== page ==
While Gates' home decorating might have been the inspiration, RGB Labs says Gates—and his patent—aren't part of the company. But an offshoot of the original Interactive Home Systems is. Corbis, which licenses high-quality digital images and is still owned by Gates, is described as having a "comprehensive relationship" with RGB Labs, including granting exclusive rights to distribute thousands of museum-quality digital reproductions of art and photographs to RGB Labs' market.

THE SECOND REVIVED idea is art for your PC. In late 1994, finishing touches were put on what was to become a groundbreaking multimedia CD-ROM: A Passion for Art: Renoir, Cezanne, Matisse and Dr. Barnes. Passion was a story-based tour of the private—and hard to see—collection of the Impressionist and Postimpressionist art of the Barnes Foundation outside of Philadelphia. Though the title initially sold well (as I recall, having consulted on its naming and marketing at the time), it required more sophisticated hardware than most personal computers had. And its publisher—again, Corbis—eventually determined it only wanted to be in the digital-image-licensing business, not the multimedia CD-ROM business. By 1997, A Passion for Art was out of print.

Fast-forward nearly a decade. The Barnes Foundation, financially strapped, continued to get requests every week from people wanting to purchase the unavailable CD-ROM. Working with original producer and director Curtis Wong (now head of Next Media Research at Microsoft Research), Passion was updated through volunteer and low-cost efforts and republished by the Barnes Foundation itself ($35, Now the walk-through tours of the Barnes galleries and the works of art are at detailed, 1024 x 768 resolution and in millions of colors, and the audio commentary and music are in stereo—much closer to a real-life museum experience.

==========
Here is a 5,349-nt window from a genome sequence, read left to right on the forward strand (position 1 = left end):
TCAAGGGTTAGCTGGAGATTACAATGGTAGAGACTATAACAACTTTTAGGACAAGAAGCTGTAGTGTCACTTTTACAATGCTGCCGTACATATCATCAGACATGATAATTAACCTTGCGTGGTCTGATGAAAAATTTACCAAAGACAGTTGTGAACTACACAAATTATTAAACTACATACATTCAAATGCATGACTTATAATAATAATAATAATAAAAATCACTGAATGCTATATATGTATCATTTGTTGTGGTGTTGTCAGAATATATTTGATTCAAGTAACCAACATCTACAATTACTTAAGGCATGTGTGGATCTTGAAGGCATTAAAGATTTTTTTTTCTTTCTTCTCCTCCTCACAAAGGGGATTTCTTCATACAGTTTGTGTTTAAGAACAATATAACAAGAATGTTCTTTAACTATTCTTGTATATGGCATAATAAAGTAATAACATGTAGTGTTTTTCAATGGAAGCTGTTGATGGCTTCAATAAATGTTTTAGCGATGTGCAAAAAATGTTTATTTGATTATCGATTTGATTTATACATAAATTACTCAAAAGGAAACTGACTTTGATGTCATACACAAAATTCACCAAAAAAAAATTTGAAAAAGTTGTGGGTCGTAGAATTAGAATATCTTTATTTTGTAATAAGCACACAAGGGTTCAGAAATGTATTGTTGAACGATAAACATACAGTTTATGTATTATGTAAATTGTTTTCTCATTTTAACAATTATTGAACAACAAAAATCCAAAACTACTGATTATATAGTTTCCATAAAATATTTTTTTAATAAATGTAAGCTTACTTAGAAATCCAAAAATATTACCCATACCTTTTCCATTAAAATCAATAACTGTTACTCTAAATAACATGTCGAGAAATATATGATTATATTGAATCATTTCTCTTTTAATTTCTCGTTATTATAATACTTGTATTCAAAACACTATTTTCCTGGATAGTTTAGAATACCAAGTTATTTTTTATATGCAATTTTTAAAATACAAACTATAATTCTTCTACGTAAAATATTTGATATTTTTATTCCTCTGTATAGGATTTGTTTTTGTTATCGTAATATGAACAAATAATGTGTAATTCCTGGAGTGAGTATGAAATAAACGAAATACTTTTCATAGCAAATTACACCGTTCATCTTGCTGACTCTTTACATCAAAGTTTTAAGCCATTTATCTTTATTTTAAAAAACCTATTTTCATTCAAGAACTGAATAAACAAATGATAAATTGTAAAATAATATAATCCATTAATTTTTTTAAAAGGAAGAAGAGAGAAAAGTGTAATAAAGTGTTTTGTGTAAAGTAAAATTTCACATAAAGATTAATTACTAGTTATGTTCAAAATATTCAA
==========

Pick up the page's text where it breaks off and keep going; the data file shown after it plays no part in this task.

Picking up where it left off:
WHAT'S DIFFERENT this time? In the case of GalleryPlayer, broadband Internet connections and flat-panel LCD and plasma TVs have finally gone mainstream, making it easier to deliver and display the vision. Research firm IDC predicts that by 2007, dropping prices and interest in HDTV will give flat panels 27 percent of all TV sales—some 50 million units. In the case of A Passion for Art, what had been cutting-edge multimedia PC systems are now available for under $1,000, complete with a high-quality LCD monitor, making it easier for people who buy the CD-ROM to assume it will run, not hope that it will. The technology aimed at the masses has caught up with the concepts.

The PC industry is now old enough for good concepts to resurface and test demand again. In tech, bad timing can kill more products than bad ideas.

Frank Catalano is a tech-industry analyst, consultant, and author who still credits the original A Passion for Art with saving him from dogs playing poker. He can be reached via